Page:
SALEM — A bill to double Oregon’s statewide tourist lodging tax is headed to the House, after it passed out of committee Monday evening on a 5-3 vote.

The short-term goal is to raise money so the state can subsidize a world track championship in Eugene in 2021. Nike and University of Oregon officials have pushed for the state to help pay for the event since at least 2014.

To achieve that, the bill would increase the statewide tax on tourist lodging from 1 percent to 2 percent and allow the state greater flexibility to spend the tourism tax revenue. State law currently requires the government to spend at least 80 percent of hotel tax revenues on tourism marketing. House Bill 4146 would allow the state to spend that money on any “tourism programs,” including to subsidize the costs of events such as the track championship.

The bill would also require the state’s tourism commission, TravelOregon, to distribute set amounts of lodging tax revenue around the state through regional allocations and competitive grants.

In the two-year budget that begins in mid-2017, the bill would result in $34.2 million in new tax revenue, according to an estimate from the Legislative Revenue Office. The state would send $10.2 million in existing and new tax revenue to regional tourism agencies around the state during that period, and award $10.2 million in competitive grants to encourage tourism.

Portland tourism officials and rural lawmakers have both found aspects of the bill they dislike. Three Republicans on the House Committee on Revenue voted against the bill on Monday. A fourth, Rep. John Davis, R-Wilsonville, was excused from the vote.

Rep. Cliff Bentz, R-Ontario, said hotel owners in his district do not expect the bill would help them. “I talked to many of my hotel operators across my district, and they were uniformly a ‘no,’” Bentz said. Rep. Gail Whitsett, R-Klamath Falls, said she agreed with Bentz.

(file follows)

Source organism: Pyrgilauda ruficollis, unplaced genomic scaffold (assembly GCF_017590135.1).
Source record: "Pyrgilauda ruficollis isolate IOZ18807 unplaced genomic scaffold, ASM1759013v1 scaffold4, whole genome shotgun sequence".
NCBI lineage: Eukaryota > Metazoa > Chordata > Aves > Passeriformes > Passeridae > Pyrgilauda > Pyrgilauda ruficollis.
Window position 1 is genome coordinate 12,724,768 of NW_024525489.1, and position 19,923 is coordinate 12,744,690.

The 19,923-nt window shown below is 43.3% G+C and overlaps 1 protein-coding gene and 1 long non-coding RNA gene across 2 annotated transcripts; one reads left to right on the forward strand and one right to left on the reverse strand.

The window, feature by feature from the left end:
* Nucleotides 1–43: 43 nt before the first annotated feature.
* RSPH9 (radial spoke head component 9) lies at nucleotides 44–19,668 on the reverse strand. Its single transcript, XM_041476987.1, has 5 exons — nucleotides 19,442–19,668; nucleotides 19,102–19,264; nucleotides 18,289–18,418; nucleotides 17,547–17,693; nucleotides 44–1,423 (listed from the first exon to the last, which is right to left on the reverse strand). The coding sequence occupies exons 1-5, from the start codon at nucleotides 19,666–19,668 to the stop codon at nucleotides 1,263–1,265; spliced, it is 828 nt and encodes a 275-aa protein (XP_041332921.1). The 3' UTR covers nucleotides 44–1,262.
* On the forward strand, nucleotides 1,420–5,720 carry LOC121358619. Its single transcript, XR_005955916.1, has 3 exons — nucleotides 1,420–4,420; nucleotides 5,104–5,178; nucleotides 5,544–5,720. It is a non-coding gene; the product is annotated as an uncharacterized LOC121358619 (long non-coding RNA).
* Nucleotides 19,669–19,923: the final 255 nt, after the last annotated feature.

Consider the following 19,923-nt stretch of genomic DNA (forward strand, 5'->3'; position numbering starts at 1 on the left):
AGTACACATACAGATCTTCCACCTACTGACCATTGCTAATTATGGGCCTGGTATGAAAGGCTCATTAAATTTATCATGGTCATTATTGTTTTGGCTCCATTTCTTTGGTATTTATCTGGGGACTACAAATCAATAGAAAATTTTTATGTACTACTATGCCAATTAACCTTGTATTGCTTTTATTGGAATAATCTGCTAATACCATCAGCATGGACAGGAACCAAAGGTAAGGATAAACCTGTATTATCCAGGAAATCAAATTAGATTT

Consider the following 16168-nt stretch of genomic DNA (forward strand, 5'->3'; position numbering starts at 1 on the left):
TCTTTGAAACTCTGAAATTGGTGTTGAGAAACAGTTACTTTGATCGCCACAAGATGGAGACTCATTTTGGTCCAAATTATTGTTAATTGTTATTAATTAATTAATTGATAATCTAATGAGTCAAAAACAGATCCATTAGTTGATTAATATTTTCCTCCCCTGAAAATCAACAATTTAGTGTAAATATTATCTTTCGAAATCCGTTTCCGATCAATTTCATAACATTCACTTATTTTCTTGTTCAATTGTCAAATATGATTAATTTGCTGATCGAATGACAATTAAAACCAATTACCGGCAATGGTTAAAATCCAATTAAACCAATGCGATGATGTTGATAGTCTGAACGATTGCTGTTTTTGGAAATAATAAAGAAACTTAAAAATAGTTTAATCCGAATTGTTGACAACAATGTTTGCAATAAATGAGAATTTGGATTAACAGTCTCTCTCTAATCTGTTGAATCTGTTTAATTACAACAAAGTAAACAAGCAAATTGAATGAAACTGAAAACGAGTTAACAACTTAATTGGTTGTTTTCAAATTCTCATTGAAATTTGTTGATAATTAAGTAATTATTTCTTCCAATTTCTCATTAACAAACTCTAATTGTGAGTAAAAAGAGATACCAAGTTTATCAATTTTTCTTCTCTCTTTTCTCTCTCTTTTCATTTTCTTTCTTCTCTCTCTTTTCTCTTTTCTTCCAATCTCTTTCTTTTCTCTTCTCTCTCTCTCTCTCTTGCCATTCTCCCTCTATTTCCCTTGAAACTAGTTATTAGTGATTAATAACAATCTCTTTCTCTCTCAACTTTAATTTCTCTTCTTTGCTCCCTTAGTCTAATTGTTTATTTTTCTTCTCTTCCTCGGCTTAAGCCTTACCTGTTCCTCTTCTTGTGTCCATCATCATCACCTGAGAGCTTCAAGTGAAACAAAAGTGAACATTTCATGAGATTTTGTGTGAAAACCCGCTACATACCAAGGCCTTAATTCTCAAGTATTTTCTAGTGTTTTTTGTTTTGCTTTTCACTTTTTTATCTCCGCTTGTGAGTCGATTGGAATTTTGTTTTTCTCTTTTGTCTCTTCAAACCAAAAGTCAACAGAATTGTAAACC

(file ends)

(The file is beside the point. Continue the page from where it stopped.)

Rep. Mark Johnson, R-Hood River, said he voted against the bill because of concerns expressed by constituents, but he strongly supported “the underlying concept.”

The bill goes to the full House for a vote, which has not yet been scheduled.

Randy Tucker, Metro’s legislative affairs manager, said during a hearing last week that although the government supports using lodging taxes to help pay for the Eugene track event, doubling the state lodging tax would put Portland at a competitive disadvantage to other cities with lower tax rates.

Cities and counties across the state impose local tourism taxes and Elizabeth Edwards, from the city of Portland’s Office of Government Relations, said the bill would push the total hotel tax in Portland to more than 15 percent. Metro owns and operates the Oregon Convention Center in Portland, and Tucker said the “group travel” events hosted by the center bring in visitors who spend more than leisure tourists, the category that would attend sporting events.

“We believe that permanently doubling the current tax rate and devoting the new resources primarily to state leisure tourism marketing will harm the state’s ability to continue attracting lucrative convention travel and convention groups,” Tucker said.

Although there continues to be political support for TrackTown USA’s bid to bring the 2021 World Outdoor Championships to Eugene, government officials involved with the plan face greater scrutiny since the BBC reported in early December that French investigators were looking into how Oregon landed the event.

The Register-Guard reported in January that Nike, company co-founder Phil Knight, Chief Executive Officer Mark Parker and University of Oregon trustees contributed nearly $400,000 to Gov. John Kitzhaber’s re-election campaign in fall 2014. Kitzhaber had previously been skeptical of TrackTown USA and the University of Oregon Foundation’s request for a $40 million state subsidy for the event, but the governor came out in support of the subsidy after his campaign received the contributions.

The UO board told the newspaper it was “flat wrong” to insinuate there was any connection.

Nike and the university trustees aren’t the only fans of the bill. The Oregon Winegrowers Association also submitted a letter in support of the legislation.

“Our position is quite simple,” the winegrowers wrote. “Increased tourism to Oregon is vital to the future of the Oregon wine industry.”

The Capital Bureau is a collaboration between the Pamplin Media Group and EO Media Group. Hillary Borrud can be reached at 503-364-4431 or This email address is being protected from spambots. You need JavaScript enabled to view it..

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